Tag Archives: pasquale verdicchio

Midnight Pasta

Happy to have a recipe published in the new local paper, The Provincetown independent.

For a time in the early to mid nineties, I lived in San Diego—in the Windnsea neighborhood in La Jolla, to be precise.  I knew nothing about San Diego, but took a chance and moved to there to teach fiction writing at the university.  I landed in a remarkably open, multicultural community (my main motivation to go) and found a bevy of smart, fun, and generous friends.  They were a mix of hardcore intellectuals, writers, and surfers.  I went to many parties and gave a few myself.   At one, as the music cooled and the crowd of twenty or so got their second wind, my friend Pasquale Verdicchio, a poet from Naples, told us it was time for midnight pasta.  Off we trooped into the kitchen, where I got a big pot of spaghetti going. Pasquale sliced up garlic, which he threw onto a warming pan of oil, searing them to a golden crispy almost-brown.  He skillfully, theatrically, mixed the garlicky oil into the al dente spaghetti.  A little parsley, some salt, and lots of red pepper flakes, and there we had it: midnight pasta.

I have returned to the dish many times, sometimes using angel hair pasta, sometimes linguini, if that is all I find in the house. These days, though, I mostly eat alone, accompanied by two sleepy cats and Netflix.  The dish is easy to adjust to single portions.  Just measure out the amount of pasta you’ll eat and reduce the ingredients accordingly. You will have enough for a bowl, though you might want to cut a slice of bread to run around the dish to sop up lingering sauce.

Although I think few things go together so well as  garlic, olive oil, and red pepper, you can be endlessly creative with this dish. Go ahead, zest some lemon into the bowl, add add baby spinach or arugula, with maybe a touch of nutmeg.  Or, add chunks of goat cheese and chopped toasted walnuts, swap out the garlic for torn wedges of mandarin orange, dribble a touch of balsamic vinegar, and grind black peppercorn over the dish for bite. Grated parmesan is an easy addition.  Another option is to sauté some chopped tomato, red bell pepper, and broccoli rabe with the garlic and red pepper flakes, topping the dish off with a scattering of toasted pine nuts. But at midnight, you just might want to keep it simple.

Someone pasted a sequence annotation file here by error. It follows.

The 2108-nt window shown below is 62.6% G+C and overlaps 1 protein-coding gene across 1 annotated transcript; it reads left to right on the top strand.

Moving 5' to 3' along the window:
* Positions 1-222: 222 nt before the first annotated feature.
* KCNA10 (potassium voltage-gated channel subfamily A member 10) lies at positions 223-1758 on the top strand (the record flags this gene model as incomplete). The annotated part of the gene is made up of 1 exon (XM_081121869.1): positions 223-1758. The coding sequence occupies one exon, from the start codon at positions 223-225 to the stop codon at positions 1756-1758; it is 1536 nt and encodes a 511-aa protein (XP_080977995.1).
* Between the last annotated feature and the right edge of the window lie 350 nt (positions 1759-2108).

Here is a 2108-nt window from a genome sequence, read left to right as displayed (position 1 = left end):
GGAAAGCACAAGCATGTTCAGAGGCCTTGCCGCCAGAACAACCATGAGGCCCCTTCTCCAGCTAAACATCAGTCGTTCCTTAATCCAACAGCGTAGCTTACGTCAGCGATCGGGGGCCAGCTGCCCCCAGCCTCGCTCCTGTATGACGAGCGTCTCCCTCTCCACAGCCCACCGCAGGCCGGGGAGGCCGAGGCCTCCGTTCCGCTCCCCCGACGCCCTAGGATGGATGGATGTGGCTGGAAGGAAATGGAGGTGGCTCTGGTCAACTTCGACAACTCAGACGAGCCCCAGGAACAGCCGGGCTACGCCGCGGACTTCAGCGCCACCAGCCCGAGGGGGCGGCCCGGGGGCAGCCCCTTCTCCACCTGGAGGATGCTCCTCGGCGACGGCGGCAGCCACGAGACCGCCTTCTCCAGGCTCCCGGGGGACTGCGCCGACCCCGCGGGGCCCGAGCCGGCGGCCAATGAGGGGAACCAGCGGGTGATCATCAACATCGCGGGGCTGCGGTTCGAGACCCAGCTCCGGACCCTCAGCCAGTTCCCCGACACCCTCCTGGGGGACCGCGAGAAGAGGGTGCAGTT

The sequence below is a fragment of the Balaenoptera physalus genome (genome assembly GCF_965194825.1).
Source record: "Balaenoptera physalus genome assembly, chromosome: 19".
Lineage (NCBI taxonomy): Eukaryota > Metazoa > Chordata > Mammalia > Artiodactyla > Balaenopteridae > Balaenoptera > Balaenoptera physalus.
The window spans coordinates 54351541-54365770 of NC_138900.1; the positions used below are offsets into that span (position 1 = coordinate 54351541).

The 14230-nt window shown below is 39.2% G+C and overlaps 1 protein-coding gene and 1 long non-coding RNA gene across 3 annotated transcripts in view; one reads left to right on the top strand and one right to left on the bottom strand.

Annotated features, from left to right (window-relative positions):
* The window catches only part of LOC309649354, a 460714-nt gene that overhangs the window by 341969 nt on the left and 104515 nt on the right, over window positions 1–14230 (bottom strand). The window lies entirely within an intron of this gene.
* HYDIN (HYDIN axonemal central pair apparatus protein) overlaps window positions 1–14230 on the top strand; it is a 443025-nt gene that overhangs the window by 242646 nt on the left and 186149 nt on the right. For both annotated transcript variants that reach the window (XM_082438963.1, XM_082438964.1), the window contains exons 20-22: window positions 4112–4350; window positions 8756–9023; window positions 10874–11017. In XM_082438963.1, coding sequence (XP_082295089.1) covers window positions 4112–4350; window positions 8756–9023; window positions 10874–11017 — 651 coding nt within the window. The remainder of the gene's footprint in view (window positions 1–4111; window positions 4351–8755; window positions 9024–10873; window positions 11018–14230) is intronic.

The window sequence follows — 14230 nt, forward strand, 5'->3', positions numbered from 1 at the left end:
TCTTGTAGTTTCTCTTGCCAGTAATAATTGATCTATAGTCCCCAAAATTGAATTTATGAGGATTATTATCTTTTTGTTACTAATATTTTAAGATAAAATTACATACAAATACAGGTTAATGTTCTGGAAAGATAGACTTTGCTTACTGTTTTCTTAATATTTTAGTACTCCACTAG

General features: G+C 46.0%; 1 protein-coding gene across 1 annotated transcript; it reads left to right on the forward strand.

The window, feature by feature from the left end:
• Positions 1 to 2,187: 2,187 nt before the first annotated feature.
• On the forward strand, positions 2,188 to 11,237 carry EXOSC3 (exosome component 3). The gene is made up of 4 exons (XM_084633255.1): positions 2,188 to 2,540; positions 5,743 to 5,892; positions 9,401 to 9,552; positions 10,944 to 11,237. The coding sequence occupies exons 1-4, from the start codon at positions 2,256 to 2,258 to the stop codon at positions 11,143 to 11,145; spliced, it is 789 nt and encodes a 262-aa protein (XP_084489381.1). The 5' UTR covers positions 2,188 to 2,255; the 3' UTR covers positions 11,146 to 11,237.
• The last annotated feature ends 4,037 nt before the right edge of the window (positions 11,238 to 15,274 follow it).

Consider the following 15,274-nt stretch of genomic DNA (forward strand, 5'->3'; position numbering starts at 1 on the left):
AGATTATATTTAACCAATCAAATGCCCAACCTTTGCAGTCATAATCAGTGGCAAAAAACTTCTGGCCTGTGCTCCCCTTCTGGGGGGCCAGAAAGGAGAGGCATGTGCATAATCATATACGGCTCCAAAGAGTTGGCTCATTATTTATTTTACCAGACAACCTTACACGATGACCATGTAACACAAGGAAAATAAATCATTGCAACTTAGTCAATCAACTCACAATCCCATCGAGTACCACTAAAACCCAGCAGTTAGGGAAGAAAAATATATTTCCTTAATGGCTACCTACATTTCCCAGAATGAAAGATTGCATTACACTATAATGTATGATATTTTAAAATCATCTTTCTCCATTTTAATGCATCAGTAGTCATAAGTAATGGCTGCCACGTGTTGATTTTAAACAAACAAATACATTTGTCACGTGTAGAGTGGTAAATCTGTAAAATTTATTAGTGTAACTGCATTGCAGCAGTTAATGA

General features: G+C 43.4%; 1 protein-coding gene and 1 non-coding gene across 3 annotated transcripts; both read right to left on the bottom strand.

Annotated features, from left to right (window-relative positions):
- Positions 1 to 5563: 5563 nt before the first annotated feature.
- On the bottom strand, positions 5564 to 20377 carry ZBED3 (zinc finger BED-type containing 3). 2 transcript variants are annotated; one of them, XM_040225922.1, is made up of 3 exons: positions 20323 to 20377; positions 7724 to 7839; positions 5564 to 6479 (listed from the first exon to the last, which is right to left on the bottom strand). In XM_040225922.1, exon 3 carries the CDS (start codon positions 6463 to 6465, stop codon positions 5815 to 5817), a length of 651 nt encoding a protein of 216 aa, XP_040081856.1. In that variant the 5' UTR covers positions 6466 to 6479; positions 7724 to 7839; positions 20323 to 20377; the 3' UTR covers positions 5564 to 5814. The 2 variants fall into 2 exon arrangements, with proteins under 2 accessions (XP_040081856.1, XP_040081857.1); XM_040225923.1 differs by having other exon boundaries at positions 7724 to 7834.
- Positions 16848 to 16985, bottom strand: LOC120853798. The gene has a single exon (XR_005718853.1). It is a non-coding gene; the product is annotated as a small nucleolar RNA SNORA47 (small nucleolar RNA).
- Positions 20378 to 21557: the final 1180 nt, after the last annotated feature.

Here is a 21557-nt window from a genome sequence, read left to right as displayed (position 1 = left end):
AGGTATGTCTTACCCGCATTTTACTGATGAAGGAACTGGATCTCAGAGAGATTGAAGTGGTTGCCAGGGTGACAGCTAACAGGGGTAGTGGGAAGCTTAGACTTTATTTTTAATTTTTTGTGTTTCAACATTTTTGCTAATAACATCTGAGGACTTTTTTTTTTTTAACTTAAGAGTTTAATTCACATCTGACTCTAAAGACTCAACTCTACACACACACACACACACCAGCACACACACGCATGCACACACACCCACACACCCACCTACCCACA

Midnight Pasta Recipe

(serves 6-8)

I pound spaghetti

Several cloves of garlic, thinly sliced, or minced

Olive oil, about a ½  cup

¼ cup of pasta water

Red pepper flakes

Salt to taste

Fresh Parsley, (or basil if in season)

¼ cup grated parmesan (optional)



Boil the water for the pasta.  Salt it like Ina Garten tells us, with a good amount, to mimic the sea.

Add the spaghetti. A pasta maker once told me that no pasta needs more than eight minutes in the pot.  I still test the noodles by biting them, looking for the white raw interior to vanish.

Remember to save a quarter cup of the pasta water before draining the pasta.


While the pasta is getting ready, heat the oil in a large saucepan, and saute the garlic, being careful not to burn it.  It should take just a few seconds to turn a beautiful golden bronze.

Add some of the saved pasta water.

Add the red pepper to the oil, as much as you and your guests prefer.

Drain the spaghetti and add it to the pan, mixing gently.

If using, add the Parmesan.

Add salt to taste.

Tear parsley into small pieces and sprinkle if you like.


Originally published in The Provincetown Independent, February 27, 2020



I was gifted with two enormous zucchini from a local gardener. When I heard I was getting two, I thought, how nice, how restrained, just a sample.  I went to pick them up, and I think they must be three pounds each, maybe four. A few days ago, I made, with now what I must now call petite zucchini, linguine from Heidi Swanson’s book, Supernatural Everyday, a cookbook I received after reading at Brookline Bookstore. It calls for wringing or squeezing water out of shredded squash, which is much easier than, say, to do with a stone. The result was delicious. Now I tempted to make her spicy zucchini bread but I must wait until midnight, when it has cooled off enough to turn on the oven.

Whenever I think about cooking at midnight, I am reminded of a poet, Pasquale Verdicchio, who taught several of us how to make Midnight Pasta, a dish so simple, and so heavenly that it needs a magic hour for its own. I had thrown a party, in San Diego, and we were all mildly stunned with drink, so that we needed the fortification of restorative pasta. To learn how to make it, you need a party, spaghetti, garlic, olive oil, red pepper flakes. It sounds like another pasta dish, but it isn’t.

The other day, when I couldn’t sleep, I remembered an ayurvedic recipe from John Douillard’s website, which I made, since the only party I was at was on Facebook.  It might be better mixed in a blender, so you you don’t need to spoon up the dates and almonds, but it did the trick.

I have two fans going on now. It is nearly 5:00 PM. Seven hours to go.